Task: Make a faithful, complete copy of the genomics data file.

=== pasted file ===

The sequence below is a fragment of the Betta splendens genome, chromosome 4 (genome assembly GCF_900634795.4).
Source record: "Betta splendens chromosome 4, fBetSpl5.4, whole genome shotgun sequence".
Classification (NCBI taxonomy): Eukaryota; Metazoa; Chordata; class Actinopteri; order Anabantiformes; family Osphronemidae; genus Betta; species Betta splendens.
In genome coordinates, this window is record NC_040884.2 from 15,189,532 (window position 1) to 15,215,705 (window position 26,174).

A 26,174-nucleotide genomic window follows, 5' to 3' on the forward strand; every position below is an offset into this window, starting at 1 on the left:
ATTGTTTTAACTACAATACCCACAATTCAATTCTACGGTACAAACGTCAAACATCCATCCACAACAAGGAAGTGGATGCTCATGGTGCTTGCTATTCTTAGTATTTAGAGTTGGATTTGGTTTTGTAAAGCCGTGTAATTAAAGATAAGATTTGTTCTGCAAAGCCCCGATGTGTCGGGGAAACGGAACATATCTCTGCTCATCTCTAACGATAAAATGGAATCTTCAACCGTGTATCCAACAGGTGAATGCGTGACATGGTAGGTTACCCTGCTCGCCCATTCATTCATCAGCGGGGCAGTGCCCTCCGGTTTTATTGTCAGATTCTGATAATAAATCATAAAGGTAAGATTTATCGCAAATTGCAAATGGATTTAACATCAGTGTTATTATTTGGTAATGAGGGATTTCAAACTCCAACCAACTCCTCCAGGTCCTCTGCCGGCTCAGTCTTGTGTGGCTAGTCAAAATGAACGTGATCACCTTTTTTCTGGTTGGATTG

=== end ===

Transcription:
The sequence below is a fragment of the Betta splendens genome, chromosome 4 (genome assembly GCF_900634795.4).
Source record: "Betta splendens chromosome 4, fBetSpl5.4, whole genome shotgun sequence".
Classification (NCBI taxonomy): Eukaryota; Metazoa; Chordata; class Actinopteri; order Anabantiformes; family Osphronemidae; genus Betta; species Betta splendens.
In genome coordinates, this window is record NC_040884.2 from 15,189,532 (window position 1) to 15,215,705 (window position 26,174).

A 26,174-nucleotide genomic window follows, 5' to 3' on the forward strand; every position below is an offset into this window, starting at 1 on the left:
ATTGTTTTAACTACAATACCCACAATTCAATTCTACGGTACAAACGTCAAACATCCATCCACAACAAGGAAGTGGATGCTCATGGTGCTTGCTATTCTTAGTATTTAGAGTTGGATTTGGTTTTGTAAAGCCGTGTAATTAAAGATAAGATTTGTTCTGCAAAGCCCCGATGTGTCGGGGAAACGGAACATATCTCTGCTCATCTCTAACGATAAAATGGAATCTTCAACCGTGTATCCAACAGGTGAATGCGTGACATGGTAGGTTACCCTGCTCGCCCATTCATTCATCAGCGGGGCAGTGCCCTCCGGTTTTATTGTCAGATTCTGATAATAAATCATAAAGGTAAGATTTATCGCAAATTGCAAATGGATTTAACATCAGTGTTATTATTTGGTAATGAGGGATTTCAAACTCCAACCAACTCCTCCAGGTCCTCTGCCGGCTCAGTCTTGTGTGGCTAGTCAAAATGAACGTGATCACCTTTTTTCTGGTTGGATTG